FDA reported in 2008 and 2009, with health alerts to providers and consumers, that bisphosphonates (Fosamax, Actonel, Boniva and Reclast) can cause bone and joint pain that lead to the prescribing of analgesics. The act of treating a side-effect from a drug with another drug is called a “prescribing cascade”, and is known to increase the risk for further adverse effects. In this case, one should always ask if the bisphosphonate is the cause of the pain by looking back to when the pain started, to see if it started after the bisphosphonate was started. Keep in mind, pain can start anytime after having started the bisphosphonate, yet FDA reported on average about 90 days after initiation of therapy. Here’s the link from the FDA on this alert from 2008: http://www.fda.gov/drugs/drugsafety/postmarketdrugsafetyinformationforpatientsandproviders/ucm124165.htm Here’s the link for the 2009 alert: http://www.fda.gov/drugs/drugsafety/postmarketdrugsafetyinformationforpatientsandproviders/ucm124165.htm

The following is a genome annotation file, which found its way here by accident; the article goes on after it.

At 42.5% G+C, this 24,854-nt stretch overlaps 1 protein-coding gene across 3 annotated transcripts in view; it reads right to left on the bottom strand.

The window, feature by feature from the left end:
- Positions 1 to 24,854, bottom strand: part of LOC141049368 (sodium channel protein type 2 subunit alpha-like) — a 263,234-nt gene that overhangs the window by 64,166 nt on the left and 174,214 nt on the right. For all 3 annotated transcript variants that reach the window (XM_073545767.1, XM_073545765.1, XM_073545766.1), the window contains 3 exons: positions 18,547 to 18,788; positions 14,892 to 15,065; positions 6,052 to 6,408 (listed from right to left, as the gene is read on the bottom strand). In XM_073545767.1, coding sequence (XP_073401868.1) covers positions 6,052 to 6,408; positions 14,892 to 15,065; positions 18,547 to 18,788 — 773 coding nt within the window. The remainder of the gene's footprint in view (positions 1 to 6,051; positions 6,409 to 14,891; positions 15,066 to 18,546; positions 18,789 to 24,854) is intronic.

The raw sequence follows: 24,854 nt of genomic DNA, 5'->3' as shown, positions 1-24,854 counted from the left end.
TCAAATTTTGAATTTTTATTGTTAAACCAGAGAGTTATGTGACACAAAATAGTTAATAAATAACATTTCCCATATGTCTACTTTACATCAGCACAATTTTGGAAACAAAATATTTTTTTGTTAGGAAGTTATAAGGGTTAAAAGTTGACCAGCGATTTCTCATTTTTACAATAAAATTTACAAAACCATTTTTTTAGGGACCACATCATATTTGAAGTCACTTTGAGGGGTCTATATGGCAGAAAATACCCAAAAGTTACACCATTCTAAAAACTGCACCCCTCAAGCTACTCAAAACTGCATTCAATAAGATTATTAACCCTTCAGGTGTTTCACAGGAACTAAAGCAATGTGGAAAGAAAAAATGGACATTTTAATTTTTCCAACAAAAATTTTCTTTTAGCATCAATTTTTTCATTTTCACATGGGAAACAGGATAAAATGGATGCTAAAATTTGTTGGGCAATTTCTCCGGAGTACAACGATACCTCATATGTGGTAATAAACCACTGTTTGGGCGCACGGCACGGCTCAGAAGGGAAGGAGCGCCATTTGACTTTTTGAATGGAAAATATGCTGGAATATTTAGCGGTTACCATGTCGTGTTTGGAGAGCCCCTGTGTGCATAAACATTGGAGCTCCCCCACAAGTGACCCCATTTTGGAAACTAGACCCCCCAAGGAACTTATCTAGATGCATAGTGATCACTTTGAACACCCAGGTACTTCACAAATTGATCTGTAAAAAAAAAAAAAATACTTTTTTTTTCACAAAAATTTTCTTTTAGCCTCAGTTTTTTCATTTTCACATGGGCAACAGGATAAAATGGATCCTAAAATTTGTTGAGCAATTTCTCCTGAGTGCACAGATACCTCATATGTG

Pain is one of the geriatric syndromes known to cause impaired mobility, reduce quality of life, contribute to falls, increase the risk for depression, and lead to adverse drug events when analgesics of all types are prescribed to manage the pain. As with all geriatric syndromes, the pain may be assumed to be a “normal part of aging” and lead to inappropriate treatment. NSAIDs are known to cause gastrointestinal bleeding, hypertension, precipitate heart failure and cause kidney damage. NSAIDS can interact with warfarin and increase the risk of bleeding. Opiates can increase the risk of falls and also that of delirium. So if a bisphosphonate is the cause of bone and joint pain, followed by the prescribing of analgesics, this is a prescribing cascade that is worthy of attention.
If you suspect bone or joint pain from a bisphosphonate, consideration should be made to hold the bisphosphonate and reevaluate for symptoms of pain. This should occur ONLY after having a discussion with your physician. For health care practitioners, prescribing cascades are a very real problem in geriatric medicine and careful consideration should be made to ensure unnecessary drug treatment does not occur by assuming the drug to be the cause until proven otherwise.